1. The dying fall of English poets, 

    each line petered out
    to whispered solemnity. She wished
    that more was said
    and less implied
    but it’s not the style

    not now.
    Not when meaning can be
    drowned out by
    a fake heaviness. A blink
    to audience left,
    the last line forced out
    like a hesitant sigh.

  2. laughingsquid:

Digital Illustrations in the Paper Cut Style by Eiko Ojala
    Reblogged from: laughingsquid
  3. barkingstars:

    Angriest guitar player ever

    Reblogged from: barkingstars
  4. Years ago, I wrote this short story. I thought it was quite good (and which writer doesn’t think they’re the best writer ever). Apart from showing it round a couple of people I didn’t do anything with it. Rather than just allowing it to languish on my computer, I’m throwing it out to the world. You can read it here, or if you’ve the desire (and the money and the kindle), you can buy it, download it and read it from here. It costs a dollar or something. 

    Buy for Kindle from Amazon US Store
    Buy for Kindle from Amazon UK Store

    Dinosaur Council

    I’m the only person I know who can read or even write. I’m the only person in the world who knows the truth about the Dinosaur Council. In less than three hours time, the Mark will be completely gone, the Silk will rise in me like a final glorious song, and the spiders will find me and they will kill me. 

    My Grandfather was brilliant. His name was John Graham, he lived in the old time and he was trained as a bio-mechanical engineer. He was there when the Crystal was invented, and it was him and his team that finally worked out how to use it. If you could read this, then you wouldn’t believe it. My Grandfather invented the Dinosaur Council. 

    Outside the house a small mob has formed. The Mark is lifting now, and they’re hungry for some entertainment. If I look through the window, I can see them. Silk reflecting off the back of their pupils, Silk encrusted around their lips and tongues. About an hour ago they started singing. It is a Crystal song, all weird harmonies and bird-song babble. They should be unintelligible, but as I said, the Mark is lifting. 

    I’m writing this on plain paper with an old ink pen. It’s a pretty futile gesture. In the future nobody will be able to read. In the future, the Dinosaur Council will tell you what to think and when. In the future all ideas will be vetted, censored, twisted round and spat out at a dumb, deaf population that has become nothing more than a biological cog in a crystal machine. In the future, truth will be reflected, reversed and rainbow refracted across the eyes of an idolatrous nation. In the future.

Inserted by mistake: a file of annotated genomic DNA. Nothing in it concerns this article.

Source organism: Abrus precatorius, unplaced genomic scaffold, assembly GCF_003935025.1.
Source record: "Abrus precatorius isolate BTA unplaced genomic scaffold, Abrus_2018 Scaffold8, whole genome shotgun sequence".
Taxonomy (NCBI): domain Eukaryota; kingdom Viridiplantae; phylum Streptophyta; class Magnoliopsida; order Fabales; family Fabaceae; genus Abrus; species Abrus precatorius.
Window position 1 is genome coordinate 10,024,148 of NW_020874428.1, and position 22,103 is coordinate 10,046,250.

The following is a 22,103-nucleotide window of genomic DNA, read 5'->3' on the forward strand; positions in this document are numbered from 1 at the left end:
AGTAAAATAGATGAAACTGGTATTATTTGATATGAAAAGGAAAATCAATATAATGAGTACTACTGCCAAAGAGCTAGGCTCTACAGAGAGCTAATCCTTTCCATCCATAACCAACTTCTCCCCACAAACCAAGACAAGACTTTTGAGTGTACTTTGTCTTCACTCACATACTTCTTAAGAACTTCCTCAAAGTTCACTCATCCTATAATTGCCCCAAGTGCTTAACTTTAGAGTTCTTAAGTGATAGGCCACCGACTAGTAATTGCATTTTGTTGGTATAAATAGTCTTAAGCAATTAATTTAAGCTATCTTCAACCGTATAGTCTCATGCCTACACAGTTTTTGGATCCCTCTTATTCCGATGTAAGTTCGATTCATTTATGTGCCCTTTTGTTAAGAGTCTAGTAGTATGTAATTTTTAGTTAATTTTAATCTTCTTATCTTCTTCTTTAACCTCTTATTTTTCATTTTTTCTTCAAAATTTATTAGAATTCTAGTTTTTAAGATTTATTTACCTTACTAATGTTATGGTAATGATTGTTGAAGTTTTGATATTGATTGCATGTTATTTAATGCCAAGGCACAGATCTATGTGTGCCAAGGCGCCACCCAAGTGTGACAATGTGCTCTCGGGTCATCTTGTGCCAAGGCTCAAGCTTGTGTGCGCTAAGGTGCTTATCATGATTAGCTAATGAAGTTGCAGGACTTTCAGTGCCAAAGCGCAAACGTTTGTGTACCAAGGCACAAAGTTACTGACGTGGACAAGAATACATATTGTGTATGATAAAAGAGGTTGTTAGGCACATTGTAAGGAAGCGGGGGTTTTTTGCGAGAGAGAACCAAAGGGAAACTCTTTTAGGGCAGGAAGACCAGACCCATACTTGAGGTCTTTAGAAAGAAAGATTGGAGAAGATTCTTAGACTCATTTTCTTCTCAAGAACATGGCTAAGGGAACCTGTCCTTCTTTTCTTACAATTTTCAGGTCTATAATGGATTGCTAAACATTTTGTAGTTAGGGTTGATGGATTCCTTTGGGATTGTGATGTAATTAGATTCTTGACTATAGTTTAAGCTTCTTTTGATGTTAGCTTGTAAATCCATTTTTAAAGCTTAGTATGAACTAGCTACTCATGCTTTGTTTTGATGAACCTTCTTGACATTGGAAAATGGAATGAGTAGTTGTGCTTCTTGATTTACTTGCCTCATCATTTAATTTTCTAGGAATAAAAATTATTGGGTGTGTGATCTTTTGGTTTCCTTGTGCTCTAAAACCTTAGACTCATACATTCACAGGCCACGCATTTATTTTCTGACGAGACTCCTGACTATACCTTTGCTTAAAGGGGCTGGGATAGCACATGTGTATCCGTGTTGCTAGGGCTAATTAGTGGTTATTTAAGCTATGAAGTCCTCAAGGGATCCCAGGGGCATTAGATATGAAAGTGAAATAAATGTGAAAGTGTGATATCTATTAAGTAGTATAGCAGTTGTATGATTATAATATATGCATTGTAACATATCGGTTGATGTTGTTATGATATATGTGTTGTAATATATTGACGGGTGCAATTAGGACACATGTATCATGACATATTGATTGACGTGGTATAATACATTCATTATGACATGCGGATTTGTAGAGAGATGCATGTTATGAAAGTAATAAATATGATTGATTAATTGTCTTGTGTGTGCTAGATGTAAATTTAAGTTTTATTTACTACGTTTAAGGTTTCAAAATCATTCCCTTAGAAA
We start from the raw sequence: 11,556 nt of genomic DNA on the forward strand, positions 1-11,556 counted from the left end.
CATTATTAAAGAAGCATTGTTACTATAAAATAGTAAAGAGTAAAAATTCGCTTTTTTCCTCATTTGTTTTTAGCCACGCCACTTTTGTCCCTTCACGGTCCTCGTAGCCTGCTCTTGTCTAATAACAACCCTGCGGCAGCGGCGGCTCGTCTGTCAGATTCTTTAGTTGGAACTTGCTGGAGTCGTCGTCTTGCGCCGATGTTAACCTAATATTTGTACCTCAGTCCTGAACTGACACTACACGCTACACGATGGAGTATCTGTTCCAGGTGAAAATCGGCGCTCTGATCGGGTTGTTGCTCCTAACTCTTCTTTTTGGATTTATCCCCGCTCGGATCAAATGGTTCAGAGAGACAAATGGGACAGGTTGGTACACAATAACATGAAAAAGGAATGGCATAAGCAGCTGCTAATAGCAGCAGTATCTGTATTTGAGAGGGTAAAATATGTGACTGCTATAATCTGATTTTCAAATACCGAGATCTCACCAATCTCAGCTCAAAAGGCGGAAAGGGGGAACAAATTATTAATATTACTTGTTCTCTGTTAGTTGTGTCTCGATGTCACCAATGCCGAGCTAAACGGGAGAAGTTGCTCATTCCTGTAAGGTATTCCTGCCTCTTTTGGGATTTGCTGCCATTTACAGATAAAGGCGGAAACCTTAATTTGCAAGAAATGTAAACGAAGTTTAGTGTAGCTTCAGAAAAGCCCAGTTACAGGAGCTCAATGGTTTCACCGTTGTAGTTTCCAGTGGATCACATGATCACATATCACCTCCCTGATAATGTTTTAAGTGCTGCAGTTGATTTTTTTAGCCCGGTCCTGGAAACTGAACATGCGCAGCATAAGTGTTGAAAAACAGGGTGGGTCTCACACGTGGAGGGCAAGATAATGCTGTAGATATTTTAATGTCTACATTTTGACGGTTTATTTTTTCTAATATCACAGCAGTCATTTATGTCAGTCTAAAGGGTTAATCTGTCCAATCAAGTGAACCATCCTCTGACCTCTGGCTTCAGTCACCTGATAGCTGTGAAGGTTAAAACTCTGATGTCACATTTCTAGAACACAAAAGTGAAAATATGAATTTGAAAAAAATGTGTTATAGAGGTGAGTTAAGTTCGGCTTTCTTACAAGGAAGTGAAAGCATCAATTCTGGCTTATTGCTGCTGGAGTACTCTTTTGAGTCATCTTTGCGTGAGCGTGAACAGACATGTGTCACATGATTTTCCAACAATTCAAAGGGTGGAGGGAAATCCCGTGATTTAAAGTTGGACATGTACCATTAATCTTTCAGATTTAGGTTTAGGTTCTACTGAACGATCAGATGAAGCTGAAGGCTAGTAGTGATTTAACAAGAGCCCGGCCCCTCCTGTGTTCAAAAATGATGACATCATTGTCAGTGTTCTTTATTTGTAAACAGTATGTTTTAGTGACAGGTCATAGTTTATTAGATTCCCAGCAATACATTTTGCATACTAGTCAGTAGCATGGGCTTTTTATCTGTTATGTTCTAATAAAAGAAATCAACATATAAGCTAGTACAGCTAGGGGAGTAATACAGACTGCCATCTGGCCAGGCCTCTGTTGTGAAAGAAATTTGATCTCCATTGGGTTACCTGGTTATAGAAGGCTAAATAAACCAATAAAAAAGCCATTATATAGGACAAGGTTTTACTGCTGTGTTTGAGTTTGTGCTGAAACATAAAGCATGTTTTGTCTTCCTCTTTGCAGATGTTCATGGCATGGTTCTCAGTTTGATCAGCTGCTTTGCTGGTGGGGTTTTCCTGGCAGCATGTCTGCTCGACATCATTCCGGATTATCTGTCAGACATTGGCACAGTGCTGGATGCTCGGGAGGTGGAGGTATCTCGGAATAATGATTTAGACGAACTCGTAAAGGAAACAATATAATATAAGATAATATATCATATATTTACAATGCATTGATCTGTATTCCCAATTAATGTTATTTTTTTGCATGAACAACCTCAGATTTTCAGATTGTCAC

My Grandfather was the first person to allow Crystal to grow itself. At the time, everybody knew it was clever stuff. Crystal was used in homes, in factories, in hospitals. It was partially organic, self repairing and if you had enough, you could work out anything. You wanted to calculate the origin of the universe four times as quick as you calculated it yesterday. You used twice the crystal. It was as simple as that. 

    There is a story my father used to tell me when I was young. A witch casts a spell on a princess and she falls asleep. Thorns surround her castle and nobody can get in. This lasts for a hundred years until a prince finds a way through the thorns. He kisses the princess. The thorns bloom into beautiful roses, and the princess wakes up. 

    The only problem was finding the time to tell the crystal what to do, and this is the problem my Grandfather solved. I am the same as my Grandfather, but I do not understand what he did. I’ve read his notes, read how he grew the crystal in a huge vat, how he tricked the crystal to evolve, how the edge of the crystal blackened, was broken off and thrown away. I’ve read those final few pages, read about that final realignment, read about how he tricked each filament to attach itself to him, I have read it all, but I do not understand it. 

    What I do understand, is that this was the Singularity. This was the birth of the Dinosaur Council. That year, ninety percent of the population was killed. The other ten percent were indentured to a machine my Grandfather invented.

    My father who was also called John Graham was a brilliant man. After my Grandfather died, the council grew him from bone marrow and old skin, taught him everything about the Crystal and passed onto him his fathers legacy. My father helped the council evolve, created the Spiders, created the Silk and invented the Mark. If it had not been for the Mark I would not be here now. Without the Mark, the spiders would have been enough, but my father was a brilliant man. He helped the council evolve, helped himself to survive.